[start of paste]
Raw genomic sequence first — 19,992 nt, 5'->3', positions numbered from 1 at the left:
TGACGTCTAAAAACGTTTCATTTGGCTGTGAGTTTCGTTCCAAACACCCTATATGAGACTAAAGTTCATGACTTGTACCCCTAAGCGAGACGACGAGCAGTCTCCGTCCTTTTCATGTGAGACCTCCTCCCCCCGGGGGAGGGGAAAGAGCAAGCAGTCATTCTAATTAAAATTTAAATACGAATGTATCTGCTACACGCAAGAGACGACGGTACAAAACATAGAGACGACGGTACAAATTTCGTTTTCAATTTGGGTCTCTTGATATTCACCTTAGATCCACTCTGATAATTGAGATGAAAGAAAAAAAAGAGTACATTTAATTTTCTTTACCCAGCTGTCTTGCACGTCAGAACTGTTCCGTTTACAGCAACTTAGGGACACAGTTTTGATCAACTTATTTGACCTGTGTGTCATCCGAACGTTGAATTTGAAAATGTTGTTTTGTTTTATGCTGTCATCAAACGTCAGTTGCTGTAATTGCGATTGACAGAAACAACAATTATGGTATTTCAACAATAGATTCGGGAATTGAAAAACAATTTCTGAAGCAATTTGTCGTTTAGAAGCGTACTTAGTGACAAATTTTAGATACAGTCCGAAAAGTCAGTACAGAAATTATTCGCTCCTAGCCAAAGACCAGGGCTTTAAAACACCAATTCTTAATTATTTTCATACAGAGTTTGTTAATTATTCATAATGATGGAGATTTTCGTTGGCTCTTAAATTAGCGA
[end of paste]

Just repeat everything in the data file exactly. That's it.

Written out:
Raw genomic sequence first — 19,992 nt, 5'->3', positions numbered from 1 at the left:
TGACGTCTAAAAACGTTTCATTTGGCTGTGAGTTTCGTTCCAAACACCCTATATGAGACTAAAGTTCATGACTTGTACCCCTAAGCGAGACGACGAGCAGTCTCCGTCCTTTTCATGTGAGACCTCCTCCCCCCGGGGGAGGGGAAAGAGCAAGCAGTCATTCTAATTAAAATTTAAATACGAATGTATCTGCTACACGCAAGAGACGACGGTACAAAACATAGAGACGACGGTACAAATTTCGTTTTCAATTTGGGTCTCTTGATATTCACCTTAGATCCACTCTGATAATTGAGATGAAAGAAAAAAAAGAGTACATTTAATTTTCTTTACCCAGCTGTCTTGCACGTCAGAACTGTTCCGTTTACAGCAACTTAGGGACACAGTTTTGATCAACTTATTTGACCTGTGTGTCATCCGAACGTTGAATTTGAAAATGTTGTTTTGTTTTATGCTGTCATCAAACGTCAGTTGCTGTAATTGCGATTGACAGAAACAACAATTATGGTATTTCAACAATAGATTCGGGAATTGAAAAACAATTTCTGAAGCAATTTGTCGTTTAGAAGCGTACTTAGTGACAAATTTTAGATACAGTCCGAAAAGTCAGTACAGAAATTATTCGCTCCTAGCCAAAGACCAGGGCTTTAAAACACCAATTCTTAATTATTTTCATACAGAGTTTGTTAATTATTCATAATGATGGAGATTTTCGTTGGCTCTTAAATTAGCGA